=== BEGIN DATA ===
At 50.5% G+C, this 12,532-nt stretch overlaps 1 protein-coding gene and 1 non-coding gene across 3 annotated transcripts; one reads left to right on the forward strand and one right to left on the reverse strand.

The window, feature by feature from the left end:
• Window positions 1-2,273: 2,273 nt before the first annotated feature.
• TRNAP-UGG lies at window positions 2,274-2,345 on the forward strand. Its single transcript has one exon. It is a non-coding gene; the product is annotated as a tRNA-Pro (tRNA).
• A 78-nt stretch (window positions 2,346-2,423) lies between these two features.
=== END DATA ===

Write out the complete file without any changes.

At 50.5% G+C, this 12,532-nt stretch overlaps 1 protein-coding gene and 1 non-coding gene across 3 annotated transcripts; one reads left to right on the forward strand and one right to left on the reverse strand.

The window, feature by feature from the left end:
• Window positions 1-2,273: 2,273 nt before the first annotated feature.
• TRNAP-UGG lies at window positions 2,274-2,345 on the forward strand. Its single transcript has one exon. It is a non-coding gene; the product is annotated as a tRNA-Pro (tRNA).
• A 78-nt stretch (window positions 2,346-2,423) lies between these two features.